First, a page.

EAST BERLIN -- Soviet Premier Mikhail Gorbachev is secretly considering whisking East Germany's ousted ruler out of the country before he can face charges ranging from treason to murder.

Gorbachev's good will is extraordinary because he personally disliked Erich Honecker, the communist who led East Germany for 18 years until he was toppled last October.

Honecker was communism's original "little drummer boy," beginning his political life at 10 as a drummer in a communist band.

The Nazis imprisoned Honecker for 10 years; he was freed by the Soviet Army when it captured Berlin in 1945. He rose quickly in Soviet-occupied East Germany. He clinched the leadership post in 1971 and held it until Oct. 17.

Since then, Honecker has fallen a long way. He is languishing at a Soviet Army convalescent home near Potsdam. He needs his Soviet protectors; his own people hate him. Their resentment has soared since the Berlin Wall fell last November.

Honecker, 78, is not well. He's had complicated surgery, including an operation for cancer.

The East German prosecutor general is handling the probe. Honecker was initially charged with treason; the charges were later dropped. Honecker's lawyer, Wolfgang Vogel, told us he was able to dispense with the charge because it was ludicrous. What Honecker did as a communist leader was "not criminal" because he believed in it, Vogel asserts.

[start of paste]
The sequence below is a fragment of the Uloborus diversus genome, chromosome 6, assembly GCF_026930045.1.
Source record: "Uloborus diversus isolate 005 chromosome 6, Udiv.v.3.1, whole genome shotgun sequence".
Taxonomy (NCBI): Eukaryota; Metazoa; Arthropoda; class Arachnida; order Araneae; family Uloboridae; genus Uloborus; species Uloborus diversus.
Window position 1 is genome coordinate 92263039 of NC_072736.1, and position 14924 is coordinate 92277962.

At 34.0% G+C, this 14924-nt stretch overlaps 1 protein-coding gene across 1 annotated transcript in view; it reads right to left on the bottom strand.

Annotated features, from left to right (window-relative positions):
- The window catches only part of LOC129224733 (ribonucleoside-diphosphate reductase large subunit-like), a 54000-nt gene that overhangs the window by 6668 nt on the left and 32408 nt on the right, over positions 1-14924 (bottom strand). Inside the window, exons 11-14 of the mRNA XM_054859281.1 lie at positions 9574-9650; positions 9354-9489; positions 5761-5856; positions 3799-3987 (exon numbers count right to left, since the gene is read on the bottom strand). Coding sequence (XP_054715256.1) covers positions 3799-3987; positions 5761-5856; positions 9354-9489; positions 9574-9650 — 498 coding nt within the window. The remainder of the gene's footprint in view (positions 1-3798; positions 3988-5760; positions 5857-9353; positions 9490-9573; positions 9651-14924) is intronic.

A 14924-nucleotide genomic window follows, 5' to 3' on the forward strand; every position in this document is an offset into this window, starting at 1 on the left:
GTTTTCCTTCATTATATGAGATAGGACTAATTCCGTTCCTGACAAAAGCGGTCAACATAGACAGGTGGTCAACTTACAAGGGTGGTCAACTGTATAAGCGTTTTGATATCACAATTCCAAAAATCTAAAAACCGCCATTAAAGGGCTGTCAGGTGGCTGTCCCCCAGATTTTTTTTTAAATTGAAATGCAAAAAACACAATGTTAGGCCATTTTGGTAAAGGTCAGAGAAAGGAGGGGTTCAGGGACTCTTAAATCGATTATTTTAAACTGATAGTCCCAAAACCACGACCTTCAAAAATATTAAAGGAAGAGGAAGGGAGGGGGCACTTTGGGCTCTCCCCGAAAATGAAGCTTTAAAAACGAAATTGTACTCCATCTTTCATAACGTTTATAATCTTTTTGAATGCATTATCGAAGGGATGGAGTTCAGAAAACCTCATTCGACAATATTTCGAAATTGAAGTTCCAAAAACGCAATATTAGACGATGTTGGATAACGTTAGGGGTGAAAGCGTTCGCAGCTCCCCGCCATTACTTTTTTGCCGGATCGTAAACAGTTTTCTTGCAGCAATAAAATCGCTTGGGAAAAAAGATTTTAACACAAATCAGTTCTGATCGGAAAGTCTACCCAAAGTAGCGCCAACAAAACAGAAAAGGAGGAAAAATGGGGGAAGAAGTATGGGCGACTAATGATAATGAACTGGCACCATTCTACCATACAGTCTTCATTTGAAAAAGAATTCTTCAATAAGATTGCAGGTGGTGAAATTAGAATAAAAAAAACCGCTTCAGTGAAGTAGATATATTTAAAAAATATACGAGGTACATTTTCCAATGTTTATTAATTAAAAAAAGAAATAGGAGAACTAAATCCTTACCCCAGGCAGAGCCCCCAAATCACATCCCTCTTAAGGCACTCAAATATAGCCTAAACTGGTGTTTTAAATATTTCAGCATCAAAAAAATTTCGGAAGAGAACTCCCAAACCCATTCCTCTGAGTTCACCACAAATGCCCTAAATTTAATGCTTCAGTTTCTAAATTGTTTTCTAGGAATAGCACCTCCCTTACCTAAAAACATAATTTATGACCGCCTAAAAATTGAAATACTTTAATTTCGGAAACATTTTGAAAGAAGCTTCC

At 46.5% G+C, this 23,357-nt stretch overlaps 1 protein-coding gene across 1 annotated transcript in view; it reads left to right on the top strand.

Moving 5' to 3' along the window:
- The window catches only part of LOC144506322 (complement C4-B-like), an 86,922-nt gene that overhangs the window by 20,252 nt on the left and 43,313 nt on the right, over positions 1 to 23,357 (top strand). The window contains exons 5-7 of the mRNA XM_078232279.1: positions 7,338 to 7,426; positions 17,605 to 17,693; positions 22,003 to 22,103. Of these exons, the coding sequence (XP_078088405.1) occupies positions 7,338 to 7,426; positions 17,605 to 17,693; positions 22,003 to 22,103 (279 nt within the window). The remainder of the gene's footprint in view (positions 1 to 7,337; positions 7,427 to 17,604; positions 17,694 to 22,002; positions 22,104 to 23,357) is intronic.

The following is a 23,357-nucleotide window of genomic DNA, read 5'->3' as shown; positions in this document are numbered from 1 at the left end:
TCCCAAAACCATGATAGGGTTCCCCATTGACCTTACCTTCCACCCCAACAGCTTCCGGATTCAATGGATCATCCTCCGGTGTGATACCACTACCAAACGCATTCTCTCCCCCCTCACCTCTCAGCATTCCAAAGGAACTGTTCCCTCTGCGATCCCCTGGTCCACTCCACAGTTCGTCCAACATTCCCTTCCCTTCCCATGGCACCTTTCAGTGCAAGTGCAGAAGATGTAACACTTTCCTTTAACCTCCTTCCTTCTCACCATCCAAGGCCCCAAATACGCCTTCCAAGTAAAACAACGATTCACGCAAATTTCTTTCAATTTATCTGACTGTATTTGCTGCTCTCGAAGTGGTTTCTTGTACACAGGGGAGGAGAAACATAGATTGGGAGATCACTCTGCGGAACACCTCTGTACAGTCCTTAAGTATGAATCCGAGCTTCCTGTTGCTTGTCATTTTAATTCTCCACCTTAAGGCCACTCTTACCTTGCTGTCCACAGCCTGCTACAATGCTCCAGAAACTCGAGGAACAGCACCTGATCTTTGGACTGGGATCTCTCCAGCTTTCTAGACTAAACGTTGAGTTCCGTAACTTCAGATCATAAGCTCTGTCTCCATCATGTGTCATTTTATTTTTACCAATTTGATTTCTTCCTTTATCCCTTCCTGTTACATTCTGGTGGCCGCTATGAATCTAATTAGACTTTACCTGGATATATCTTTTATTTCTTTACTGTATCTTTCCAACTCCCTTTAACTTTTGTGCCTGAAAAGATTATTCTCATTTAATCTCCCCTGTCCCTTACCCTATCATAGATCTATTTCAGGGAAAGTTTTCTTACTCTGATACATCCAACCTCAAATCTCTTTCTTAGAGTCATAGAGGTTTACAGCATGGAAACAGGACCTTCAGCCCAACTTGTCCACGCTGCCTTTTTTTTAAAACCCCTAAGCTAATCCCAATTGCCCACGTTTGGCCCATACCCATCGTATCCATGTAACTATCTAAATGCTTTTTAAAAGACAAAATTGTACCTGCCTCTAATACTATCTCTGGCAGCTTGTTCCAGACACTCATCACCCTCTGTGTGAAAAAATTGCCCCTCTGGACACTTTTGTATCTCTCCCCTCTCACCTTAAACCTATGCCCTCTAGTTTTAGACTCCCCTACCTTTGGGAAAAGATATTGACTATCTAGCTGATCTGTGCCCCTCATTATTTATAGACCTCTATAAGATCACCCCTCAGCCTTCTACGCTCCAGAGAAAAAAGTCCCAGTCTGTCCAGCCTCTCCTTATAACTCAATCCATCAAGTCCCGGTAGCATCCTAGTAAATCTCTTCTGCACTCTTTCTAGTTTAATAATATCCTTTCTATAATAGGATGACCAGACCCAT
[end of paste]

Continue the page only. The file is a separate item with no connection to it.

Authorities investigating Honecker also are looking at corruption allegations, for which several of his former key associates have been jailed. He and 22 of his former fellow Politburo members and their families lived in a small, forested compound surrounded by a 1.5-mile concrete wall 15 miles northeast of the capital. They had maids, a swimming pool, a movie theater, a department store and a medical clinic.

Yet Honecker did not live the high life of some departed potentates who looted their countries' treasuries. By contrast, Vogel notes, Honecker is virtually broke, "never had a Swiss bank account" as some accounts charge, and does not own a weekend retreat or even a house.

The most serious charges he is likely to face are for murder of East Germans fleeing to West Germany.

While he was the No. 2 man, Honecker personally supervised construction of the Berlin Wall and other border fortifications. As leader, he continued the shoot-to-kill order against his own citizens trying to leave. He obviously had the power to rescind the order at any time.

Sources say as part of a pre-unification deal, East German authorities likely would secretly acquiesce to a Soviet airlift of Honecker out of the country. He would have to live out his days with the Soviets.

Honecker's surprise at Gorbachev's apparent secret gesture stems from the coldness between the two when Honecker was one of the last East Bloc leaders to oppose Gorbachev's perestroika economic reforms. But knowledgeable sources say this same unbending commitment to communism, including Nazi imprisonment, won Gorbachev's grudging respect, if not his personal affection.